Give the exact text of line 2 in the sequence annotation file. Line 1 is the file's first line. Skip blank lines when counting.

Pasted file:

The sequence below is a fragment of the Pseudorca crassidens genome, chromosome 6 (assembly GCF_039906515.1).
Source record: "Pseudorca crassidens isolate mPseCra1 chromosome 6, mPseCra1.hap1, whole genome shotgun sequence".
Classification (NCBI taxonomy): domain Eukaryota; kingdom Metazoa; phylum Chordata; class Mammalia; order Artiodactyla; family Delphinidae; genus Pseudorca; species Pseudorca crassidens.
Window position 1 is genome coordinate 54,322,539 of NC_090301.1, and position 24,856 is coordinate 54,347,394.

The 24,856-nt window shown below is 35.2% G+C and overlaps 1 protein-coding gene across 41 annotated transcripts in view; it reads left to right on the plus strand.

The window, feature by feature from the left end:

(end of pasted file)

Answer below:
Source record: "Pseudorca crassidens isolate mPseCra1 chromosome 6, mPseCra1.hap1, whole genome shotgun sequence".